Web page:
For songs, remember that most actors are not singers. The key word is simple. Simple simple simple. Simple rhythms, simple harmonic progressions, simple song structure. Whenever possible, provide clues as to what comes next in the song. Play a 7th before modulating. Provide really obvious lead-ins. Even talk out loud to the singer(s), saying "one more time!". Powers of 2 (except 12-bar blues). You can do 90% of your songs with I-IV-V (with the occasional ii). Provide dramatic contrasts between verses and the chorus. Provide accompaniment-style accompaniment, not solo style (e.g. play single notes in the left hand, and chords in the right, no funny stuff). Also, use instruments that have strong attacks (piano, guitar), so the singers can immediately hear chord changes. Remember that you are trying to make them look good, not yourself. The audience won't notice any fancy stuff you do anyway.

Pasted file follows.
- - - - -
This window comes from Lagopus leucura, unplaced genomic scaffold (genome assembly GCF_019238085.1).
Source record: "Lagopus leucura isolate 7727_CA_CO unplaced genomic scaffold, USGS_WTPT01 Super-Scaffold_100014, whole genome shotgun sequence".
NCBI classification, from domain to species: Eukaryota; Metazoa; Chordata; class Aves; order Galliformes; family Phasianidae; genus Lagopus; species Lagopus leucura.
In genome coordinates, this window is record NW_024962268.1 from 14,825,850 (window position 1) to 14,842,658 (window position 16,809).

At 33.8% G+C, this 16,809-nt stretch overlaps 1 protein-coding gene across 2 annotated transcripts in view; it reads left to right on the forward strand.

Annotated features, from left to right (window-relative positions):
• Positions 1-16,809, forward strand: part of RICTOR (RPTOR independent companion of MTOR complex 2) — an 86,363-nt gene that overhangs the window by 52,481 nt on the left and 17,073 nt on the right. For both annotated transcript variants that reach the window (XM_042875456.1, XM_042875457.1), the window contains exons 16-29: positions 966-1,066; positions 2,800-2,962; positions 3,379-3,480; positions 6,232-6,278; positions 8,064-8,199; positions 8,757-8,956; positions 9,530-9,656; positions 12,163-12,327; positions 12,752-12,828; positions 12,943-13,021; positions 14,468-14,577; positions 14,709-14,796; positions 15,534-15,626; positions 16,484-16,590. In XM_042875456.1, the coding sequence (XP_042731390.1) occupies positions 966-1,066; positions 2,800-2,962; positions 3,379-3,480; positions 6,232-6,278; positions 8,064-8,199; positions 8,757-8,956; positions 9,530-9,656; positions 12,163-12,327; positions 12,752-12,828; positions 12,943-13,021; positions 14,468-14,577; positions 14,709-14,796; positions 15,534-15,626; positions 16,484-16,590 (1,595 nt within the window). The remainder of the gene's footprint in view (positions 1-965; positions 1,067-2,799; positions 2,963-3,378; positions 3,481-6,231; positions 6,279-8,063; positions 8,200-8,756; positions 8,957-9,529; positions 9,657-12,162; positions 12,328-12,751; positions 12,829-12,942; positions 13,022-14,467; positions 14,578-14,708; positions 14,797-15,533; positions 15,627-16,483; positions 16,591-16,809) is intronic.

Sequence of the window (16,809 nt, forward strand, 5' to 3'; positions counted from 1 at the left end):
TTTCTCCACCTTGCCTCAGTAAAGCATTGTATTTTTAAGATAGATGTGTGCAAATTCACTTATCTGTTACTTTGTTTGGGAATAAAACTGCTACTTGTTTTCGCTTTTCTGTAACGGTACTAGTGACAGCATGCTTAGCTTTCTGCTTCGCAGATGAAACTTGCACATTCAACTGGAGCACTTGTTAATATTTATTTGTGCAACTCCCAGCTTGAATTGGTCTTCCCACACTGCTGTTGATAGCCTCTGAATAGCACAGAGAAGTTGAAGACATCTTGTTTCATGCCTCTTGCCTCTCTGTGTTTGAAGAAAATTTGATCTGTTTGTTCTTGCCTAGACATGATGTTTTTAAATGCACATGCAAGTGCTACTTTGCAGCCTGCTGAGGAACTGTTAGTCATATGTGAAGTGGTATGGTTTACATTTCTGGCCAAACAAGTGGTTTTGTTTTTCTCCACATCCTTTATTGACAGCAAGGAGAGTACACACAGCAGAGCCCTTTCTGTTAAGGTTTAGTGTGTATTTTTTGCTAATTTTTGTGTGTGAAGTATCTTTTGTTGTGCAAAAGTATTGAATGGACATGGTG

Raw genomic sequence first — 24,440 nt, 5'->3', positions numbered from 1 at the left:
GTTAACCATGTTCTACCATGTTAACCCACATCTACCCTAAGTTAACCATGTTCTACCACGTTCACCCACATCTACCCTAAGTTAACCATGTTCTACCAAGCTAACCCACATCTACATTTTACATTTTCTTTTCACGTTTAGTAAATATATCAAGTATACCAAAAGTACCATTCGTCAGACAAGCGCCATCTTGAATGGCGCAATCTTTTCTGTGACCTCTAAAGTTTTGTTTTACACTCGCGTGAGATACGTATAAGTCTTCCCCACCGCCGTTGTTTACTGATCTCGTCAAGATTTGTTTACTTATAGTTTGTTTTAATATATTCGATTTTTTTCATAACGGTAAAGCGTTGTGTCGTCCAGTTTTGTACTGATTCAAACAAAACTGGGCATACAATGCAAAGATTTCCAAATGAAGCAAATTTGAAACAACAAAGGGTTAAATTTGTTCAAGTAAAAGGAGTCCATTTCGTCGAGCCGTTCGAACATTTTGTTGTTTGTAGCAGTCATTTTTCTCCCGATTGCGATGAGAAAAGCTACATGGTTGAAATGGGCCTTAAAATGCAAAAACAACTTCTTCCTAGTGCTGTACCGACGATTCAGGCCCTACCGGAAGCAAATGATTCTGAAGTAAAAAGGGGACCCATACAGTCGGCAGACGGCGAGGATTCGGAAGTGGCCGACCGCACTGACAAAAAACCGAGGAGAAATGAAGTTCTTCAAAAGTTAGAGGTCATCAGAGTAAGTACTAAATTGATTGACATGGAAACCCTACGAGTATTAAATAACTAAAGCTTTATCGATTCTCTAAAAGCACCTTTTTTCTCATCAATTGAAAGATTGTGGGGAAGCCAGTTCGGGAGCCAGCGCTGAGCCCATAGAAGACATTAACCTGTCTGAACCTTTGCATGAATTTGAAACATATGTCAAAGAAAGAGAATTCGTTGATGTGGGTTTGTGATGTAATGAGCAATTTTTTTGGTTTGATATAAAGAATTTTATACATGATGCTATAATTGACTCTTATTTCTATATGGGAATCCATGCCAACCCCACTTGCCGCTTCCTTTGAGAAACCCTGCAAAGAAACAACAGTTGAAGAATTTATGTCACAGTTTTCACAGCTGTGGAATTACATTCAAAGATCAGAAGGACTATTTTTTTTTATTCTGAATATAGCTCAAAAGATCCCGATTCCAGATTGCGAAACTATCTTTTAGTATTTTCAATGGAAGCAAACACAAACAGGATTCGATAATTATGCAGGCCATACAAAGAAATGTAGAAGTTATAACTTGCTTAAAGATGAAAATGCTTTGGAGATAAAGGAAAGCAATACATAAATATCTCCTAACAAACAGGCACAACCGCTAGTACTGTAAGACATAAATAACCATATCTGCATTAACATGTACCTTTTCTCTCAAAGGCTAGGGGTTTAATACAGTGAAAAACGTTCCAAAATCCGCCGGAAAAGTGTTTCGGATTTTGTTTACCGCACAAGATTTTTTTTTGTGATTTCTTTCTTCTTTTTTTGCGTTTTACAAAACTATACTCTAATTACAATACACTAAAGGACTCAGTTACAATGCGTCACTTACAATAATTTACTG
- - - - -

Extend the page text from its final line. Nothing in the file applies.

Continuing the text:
Warm-ups: singing requires warming up. Before each show, do a few minutes of vocal exercises, then practice improvising some songs. What I usually do these days is have a group warm up their voices by singing scales and the like, then maybe one line-at-a-time song in gibberish, then a few more line-at-a-time songs in English, then one more where they all sing their own song at the same time, bellowing the song to the back of the house. Make sure all the songs are in different styles.

Learn different styles. Analyze different styles of music, and try to identify what's unique about it. Pay particular attention to music you don't like, which you probably haven't listened to all that much. Try to identify the chord progressions, the instruments used, the rhythms, the structures, the tempos, the bass lines, the instrumental riffs. Find what's common, find how composers make theirs different. Spend a little time paying attention to the music of horror movies, 70's action-adventure TV shows, Shakespearean dramas, science fiction, samurai epics, 30's musicals, etc. Music can have a tremendous impact on the flavor of genre scenes.